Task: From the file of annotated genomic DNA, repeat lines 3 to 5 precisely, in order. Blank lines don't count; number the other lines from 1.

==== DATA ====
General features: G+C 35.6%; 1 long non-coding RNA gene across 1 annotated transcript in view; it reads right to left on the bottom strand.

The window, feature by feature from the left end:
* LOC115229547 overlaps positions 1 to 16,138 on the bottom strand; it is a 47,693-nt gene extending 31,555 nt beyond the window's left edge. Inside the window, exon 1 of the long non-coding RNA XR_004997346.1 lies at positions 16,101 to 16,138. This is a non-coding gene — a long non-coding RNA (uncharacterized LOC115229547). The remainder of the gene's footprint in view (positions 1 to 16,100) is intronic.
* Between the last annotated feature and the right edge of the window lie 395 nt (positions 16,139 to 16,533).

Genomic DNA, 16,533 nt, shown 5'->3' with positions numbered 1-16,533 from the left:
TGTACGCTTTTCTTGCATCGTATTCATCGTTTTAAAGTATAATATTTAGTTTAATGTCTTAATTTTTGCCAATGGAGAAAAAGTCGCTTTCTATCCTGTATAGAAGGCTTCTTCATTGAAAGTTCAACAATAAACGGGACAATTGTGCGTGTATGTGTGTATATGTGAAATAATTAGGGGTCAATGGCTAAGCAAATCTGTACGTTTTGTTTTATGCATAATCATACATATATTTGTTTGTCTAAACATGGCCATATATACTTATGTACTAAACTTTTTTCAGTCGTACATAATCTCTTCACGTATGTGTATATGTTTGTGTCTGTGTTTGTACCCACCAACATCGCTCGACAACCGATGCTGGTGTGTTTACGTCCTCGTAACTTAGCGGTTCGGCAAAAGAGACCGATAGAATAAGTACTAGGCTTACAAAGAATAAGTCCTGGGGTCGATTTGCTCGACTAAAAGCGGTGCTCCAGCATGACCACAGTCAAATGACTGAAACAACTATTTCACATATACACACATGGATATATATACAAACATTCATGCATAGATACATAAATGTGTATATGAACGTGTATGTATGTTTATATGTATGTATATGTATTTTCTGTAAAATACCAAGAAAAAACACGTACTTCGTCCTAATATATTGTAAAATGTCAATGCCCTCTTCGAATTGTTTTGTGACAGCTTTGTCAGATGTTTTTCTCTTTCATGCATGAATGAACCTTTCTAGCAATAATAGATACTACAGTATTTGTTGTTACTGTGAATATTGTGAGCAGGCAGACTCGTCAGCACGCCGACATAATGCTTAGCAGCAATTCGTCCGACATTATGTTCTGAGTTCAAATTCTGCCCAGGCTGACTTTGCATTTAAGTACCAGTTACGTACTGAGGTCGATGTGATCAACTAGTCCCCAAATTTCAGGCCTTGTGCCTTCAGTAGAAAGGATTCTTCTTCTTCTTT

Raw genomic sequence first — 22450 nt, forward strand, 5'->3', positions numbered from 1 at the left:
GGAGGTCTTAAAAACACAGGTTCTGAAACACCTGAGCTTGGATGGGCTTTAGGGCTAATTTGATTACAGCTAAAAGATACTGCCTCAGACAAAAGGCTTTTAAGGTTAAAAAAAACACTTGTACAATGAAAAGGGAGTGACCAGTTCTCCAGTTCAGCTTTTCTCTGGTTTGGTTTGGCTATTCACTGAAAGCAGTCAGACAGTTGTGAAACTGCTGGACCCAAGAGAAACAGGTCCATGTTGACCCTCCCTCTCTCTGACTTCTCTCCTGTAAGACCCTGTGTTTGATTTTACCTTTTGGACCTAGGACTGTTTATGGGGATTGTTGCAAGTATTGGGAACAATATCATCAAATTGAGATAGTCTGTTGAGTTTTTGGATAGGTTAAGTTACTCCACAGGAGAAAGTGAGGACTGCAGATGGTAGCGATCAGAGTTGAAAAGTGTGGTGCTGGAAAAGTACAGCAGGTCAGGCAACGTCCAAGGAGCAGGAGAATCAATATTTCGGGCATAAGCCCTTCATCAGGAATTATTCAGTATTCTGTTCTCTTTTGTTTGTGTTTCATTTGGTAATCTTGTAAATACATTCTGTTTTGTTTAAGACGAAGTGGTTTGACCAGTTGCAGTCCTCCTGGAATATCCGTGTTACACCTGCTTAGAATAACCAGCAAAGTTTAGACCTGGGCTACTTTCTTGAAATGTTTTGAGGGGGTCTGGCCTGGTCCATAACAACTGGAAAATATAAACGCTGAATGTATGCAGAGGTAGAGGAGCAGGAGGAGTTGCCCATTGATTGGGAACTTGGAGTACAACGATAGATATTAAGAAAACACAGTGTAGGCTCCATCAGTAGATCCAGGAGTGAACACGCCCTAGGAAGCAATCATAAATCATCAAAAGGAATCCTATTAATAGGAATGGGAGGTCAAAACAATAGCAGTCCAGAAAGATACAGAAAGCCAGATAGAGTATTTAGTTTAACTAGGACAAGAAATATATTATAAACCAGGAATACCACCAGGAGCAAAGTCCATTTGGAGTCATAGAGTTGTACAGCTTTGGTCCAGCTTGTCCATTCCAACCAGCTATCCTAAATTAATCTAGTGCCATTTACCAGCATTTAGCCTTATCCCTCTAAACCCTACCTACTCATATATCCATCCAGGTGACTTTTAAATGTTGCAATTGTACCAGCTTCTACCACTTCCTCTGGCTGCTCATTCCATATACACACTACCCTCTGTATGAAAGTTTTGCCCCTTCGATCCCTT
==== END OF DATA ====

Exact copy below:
* LOC115229547 overlaps positions 1 to 16,138 on the bottom strand; it is a 47,693-nt gene extending 31,555 nt beyond the window's left edge. Inside the window, exon 1 of the long non-coding RNA XR_004997346.1 lies at positions 16,101 to 16,138. This is a non-coding gene — a long non-coding RNA (uncharacterized LOC115229547). The remainder of the gene's footprint in view (positions 1 to 16,100) is intronic.
* Between the last annotated feature and the right edge of the window lie 395 nt (positions 16,139 to 16,533).

Genomic DNA, 16,533 nt, shown 5'->3' with positions numbered 1-16,533 from the left: